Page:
Goss Ave. Pub takes the place of Germantown Craft House. | Photo by Kevin Gibson

When Germantown Craft House suddenly closed in December, owners Beau Kerley and Pat Hagan had a plan: to reopen the restaurant with a more laid-back approach and more affordable pricing.

Contending that the new restaurant had “cannibalized” the original Craft House in Crescent Hill, the plan was to open a fast-casual concept called The Devil’s Due that focused on smoked meats. That plan was scrapped as well, leading to the opening Jan. 23 of Goss Ave. Pub.

The buffalo dip goes nicely with beer. | Photo by Kevin Gibson

With paper menus, along with a chalkboard version near the bar area, the focus has gone from Southern-inspired entrees in the $15-$20 range to quality pub food with most everything coming in at less than $10.

The interior of the place hasn’t changed a lot, but the approach certainly has — even the Facebook page is adorned with a neon Falls City Beer sign, perhaps welcoming in the Germantown neighbors who remember when that was the definitive hometown beer.

I stopped in for dinner with my girlfriend Cynthia on a Saturday night to find the place not full but still active. Once exclusively craft beers from the region, the 50 taps now pour a blend of local, craft beers from here, there and everywhere, and mass-market beers as well. Heck, they even have Hudepohl and Miller High Life on draft. Anything goes.

The menu is succinct, with a couple of bar snacks, a couple of salads, some soup, and several sandwiches. There’s even a “pick two” option for $6.95 if you want to dine on the cheap. On the day I was there, the dinner special was a third of a rack of ribs and two sides for $12.95 — not a bad deal.

We started with buffalo chicken dip, which was served with pretzel crisps in plastic, recyclable containers, emphasizing the laid-back approach. Heck, even our ice water came in clear plastic Solo cups.

The dip was a thick consistency, with chunks of chicken ranging from marble sized to nearly golf ball size. The dip had good buffalo sauce flavor and moderate heat. It made for a solid bar snack, and it paired well with my Falls City Hipster Repellant IPA.

For her dinner, Cynthia chose the pulled pork sandwich with cheesy corn bake as her side. I opted for a fried cod sandwich with a side of french fries.

Our food came out just as we were finishing up the dip, and was served on metal trays lined with plain brown paper — no frills. Both sandwiches were visually appealing, which is always a good start. Cynthia’s ample pork sandwich was topped with thick slices of bread-and-butter pickles and thin slices of red onion.

The pork sandwich and cheesy corn bake | Photo by Kevin Gibson

The sandwich was solid, although we both noticed a lack of smoke flavor — definitely designed for the less adventurous palate. At one point, she also was disappointed to find a sizeable chunk of bark-covered fat, which is not her thing.

Of course, she quickly placed it on my tray, which made me a happy diner, albeit at her expense. Still, she fell in love with Kentucky Dip, a vinegar-based sauce that was one of six on the table.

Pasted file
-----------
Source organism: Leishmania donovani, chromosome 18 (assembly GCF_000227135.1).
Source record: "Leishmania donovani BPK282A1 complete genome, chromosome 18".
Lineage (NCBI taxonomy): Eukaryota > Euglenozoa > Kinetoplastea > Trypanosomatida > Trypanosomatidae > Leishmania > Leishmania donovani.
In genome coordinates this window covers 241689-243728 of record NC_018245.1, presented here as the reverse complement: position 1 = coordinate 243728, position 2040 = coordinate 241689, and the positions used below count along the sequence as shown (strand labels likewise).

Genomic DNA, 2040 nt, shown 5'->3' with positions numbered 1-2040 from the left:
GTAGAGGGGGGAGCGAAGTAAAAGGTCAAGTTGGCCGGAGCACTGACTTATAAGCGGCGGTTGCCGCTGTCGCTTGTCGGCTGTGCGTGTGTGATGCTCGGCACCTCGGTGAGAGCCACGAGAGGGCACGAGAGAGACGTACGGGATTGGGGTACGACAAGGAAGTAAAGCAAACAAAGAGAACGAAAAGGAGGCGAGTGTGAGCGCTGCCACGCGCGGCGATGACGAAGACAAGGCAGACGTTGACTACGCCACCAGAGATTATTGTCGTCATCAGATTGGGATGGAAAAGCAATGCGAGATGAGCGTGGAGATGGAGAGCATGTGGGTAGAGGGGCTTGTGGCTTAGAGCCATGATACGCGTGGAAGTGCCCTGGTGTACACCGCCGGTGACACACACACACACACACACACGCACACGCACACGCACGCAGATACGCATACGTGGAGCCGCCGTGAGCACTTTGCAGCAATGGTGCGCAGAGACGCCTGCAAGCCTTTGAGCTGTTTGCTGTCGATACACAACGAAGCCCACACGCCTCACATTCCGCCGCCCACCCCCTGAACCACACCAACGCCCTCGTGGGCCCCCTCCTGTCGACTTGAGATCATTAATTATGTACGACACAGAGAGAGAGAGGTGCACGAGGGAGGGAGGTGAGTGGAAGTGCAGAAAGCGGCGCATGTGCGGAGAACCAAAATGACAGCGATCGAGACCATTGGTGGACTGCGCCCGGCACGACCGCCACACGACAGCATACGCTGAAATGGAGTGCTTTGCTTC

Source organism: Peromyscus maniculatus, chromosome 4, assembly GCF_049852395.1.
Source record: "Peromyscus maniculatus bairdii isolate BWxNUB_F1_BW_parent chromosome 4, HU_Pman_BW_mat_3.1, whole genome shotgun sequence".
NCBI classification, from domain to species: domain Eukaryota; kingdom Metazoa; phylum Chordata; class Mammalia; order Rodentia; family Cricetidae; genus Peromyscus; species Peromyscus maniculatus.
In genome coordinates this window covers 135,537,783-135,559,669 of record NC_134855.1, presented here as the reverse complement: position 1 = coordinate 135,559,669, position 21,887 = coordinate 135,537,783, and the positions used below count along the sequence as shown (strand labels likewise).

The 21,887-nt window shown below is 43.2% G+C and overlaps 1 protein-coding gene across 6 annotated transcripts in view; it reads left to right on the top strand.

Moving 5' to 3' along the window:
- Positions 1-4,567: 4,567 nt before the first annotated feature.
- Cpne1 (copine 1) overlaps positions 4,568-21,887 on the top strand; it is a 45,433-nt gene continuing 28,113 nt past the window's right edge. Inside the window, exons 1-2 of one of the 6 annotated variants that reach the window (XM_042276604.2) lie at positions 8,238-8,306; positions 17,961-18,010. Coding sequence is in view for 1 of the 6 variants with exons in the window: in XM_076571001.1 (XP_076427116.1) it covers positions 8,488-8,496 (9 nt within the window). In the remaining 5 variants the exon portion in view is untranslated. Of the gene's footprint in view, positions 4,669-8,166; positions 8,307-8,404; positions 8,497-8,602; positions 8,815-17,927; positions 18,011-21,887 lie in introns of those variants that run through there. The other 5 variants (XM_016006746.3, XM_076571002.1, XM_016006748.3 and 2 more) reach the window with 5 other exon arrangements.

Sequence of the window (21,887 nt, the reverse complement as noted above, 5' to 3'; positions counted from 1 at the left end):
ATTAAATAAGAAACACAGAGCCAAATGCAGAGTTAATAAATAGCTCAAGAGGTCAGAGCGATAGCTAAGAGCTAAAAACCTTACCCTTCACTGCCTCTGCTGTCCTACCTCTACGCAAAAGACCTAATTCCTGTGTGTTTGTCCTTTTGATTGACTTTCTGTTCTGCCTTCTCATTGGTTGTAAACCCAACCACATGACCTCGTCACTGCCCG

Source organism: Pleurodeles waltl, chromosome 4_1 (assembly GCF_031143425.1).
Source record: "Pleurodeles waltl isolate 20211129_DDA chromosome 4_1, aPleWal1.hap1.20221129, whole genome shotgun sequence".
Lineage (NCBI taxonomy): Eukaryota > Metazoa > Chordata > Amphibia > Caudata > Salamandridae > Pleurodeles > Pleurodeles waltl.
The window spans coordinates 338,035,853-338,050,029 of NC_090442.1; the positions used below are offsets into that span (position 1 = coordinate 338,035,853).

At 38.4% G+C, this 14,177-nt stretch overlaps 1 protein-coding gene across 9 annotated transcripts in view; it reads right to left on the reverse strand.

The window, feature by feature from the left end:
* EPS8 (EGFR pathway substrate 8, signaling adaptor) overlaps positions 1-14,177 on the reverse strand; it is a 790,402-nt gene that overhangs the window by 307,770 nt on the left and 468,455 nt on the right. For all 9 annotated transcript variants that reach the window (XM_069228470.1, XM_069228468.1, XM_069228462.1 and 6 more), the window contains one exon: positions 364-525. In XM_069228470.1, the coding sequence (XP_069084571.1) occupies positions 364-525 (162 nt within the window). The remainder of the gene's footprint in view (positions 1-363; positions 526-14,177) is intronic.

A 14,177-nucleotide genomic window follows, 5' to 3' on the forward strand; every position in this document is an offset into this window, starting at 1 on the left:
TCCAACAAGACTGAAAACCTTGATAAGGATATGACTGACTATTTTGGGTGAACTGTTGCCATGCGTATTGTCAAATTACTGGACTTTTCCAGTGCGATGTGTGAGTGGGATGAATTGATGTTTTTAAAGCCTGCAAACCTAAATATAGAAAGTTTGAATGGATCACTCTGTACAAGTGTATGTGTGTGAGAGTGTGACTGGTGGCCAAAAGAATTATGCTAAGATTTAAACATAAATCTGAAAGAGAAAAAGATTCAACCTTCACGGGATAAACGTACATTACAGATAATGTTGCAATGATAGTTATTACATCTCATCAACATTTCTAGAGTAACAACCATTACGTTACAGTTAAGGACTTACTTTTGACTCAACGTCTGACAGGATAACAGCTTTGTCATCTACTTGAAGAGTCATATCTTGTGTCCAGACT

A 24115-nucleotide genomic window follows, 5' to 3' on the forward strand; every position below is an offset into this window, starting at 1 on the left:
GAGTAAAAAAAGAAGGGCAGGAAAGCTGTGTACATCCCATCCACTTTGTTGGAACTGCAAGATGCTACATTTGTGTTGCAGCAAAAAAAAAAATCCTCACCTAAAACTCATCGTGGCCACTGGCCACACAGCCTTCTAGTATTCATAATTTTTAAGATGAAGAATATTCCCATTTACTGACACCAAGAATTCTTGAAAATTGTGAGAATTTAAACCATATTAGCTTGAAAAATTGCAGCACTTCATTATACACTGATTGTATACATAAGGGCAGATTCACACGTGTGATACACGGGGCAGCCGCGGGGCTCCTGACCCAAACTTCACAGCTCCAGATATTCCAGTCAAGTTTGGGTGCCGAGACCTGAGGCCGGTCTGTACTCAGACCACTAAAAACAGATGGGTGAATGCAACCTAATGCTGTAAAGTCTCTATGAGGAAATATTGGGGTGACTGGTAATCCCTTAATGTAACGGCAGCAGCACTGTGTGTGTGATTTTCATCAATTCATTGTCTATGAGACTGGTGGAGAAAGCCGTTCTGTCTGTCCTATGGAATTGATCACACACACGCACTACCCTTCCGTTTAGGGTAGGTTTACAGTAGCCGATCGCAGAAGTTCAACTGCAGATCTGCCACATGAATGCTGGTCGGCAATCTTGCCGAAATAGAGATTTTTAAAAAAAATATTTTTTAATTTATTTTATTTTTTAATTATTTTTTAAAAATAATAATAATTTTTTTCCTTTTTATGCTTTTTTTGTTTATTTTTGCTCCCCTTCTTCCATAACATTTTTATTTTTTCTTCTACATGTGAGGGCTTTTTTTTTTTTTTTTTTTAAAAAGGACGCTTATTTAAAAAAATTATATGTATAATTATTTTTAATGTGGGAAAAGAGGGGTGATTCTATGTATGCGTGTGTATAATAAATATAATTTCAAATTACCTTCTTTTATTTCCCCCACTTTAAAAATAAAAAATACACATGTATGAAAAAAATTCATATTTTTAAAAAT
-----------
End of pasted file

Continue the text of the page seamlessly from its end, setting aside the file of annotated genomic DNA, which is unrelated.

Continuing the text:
She also gave high grades to the cheesy corn bake, which is exactly what you think it is: cheese-drenched corn. It was indeed tasty and had a favorable consistency — as in, not mushy.

“Cheese and corn are really good together,” Cynthia surmised. “If you think about it, that’s what a Dorito is.”

Fried cod sandwich with house-made tartar sauce | Photo by Kevin Gibson

My fried cod sandwich also was solid, a thick crust with a minimum of grease and clean, flaky fish. It was served on thick rye bread along with a side of chunky house-made tartar sauce, which was quite delicious and fresh. It even added an element of crunch to the sandwich.

Halfway through the meal, my bread gave way to the sauce and slowly seeping grease, leaving me to finish with a fork. No complaints on that, just a note to keep napkins on hand.

The fries were shoestring cut and skin-on, fried crispy. Also a solid accompaniment, although not quite as tasty as the cheesy corn. But kudos to Goss Ave. Pub for having Louisiana Style Hot Sauce on the table, which I prefer over ketchup.

The menu also has stuff like wings, burgoo, a burger, a jumbo beef hot dog, a chicken sandwich, and even a couple of vegan items, including a “Not Dog.”

The Powerhouse Salad looks like an intriguing item as well, if that’s your thing. And if fries, coleslaw and baked beans don’t get it done for you on the side, others include cucumber salad, braised greens and roasted spaghetti squash.

All in all, the service was friendly and efficient, the food was solid, and the atmosphere was laid-back as promised — and we only spent around $30 once we each had a beer with our dinners. Not necessarily a destination place, but certainly a place I wouldn’t mind having in my neighborhood.

Goss Ave. Pub, located at 1030 Goss Ave., is open Monday through Saturday, 11 a.m. to midnight, and Sunday 11 a.m. to 11 p.m.

Kevin Gibson covers everything from food to music to beer to bourbon. He loves bacon, loathes cucumbers and once interviewed Yoko Ono (pissed her off a little, too). Check out his books, “Louisville Beer: Derby City History on Draft” and “Unique Eats & Eateries of Louisville,” among several others. He has won numerous awards for his work but doesn’t know where most of them are now. In his spare time, he plays in a band called the Uncommon Houseflies. Check out his website at kevingibsonwriter.com or feel free to call him names on Twitter: @kgramone.


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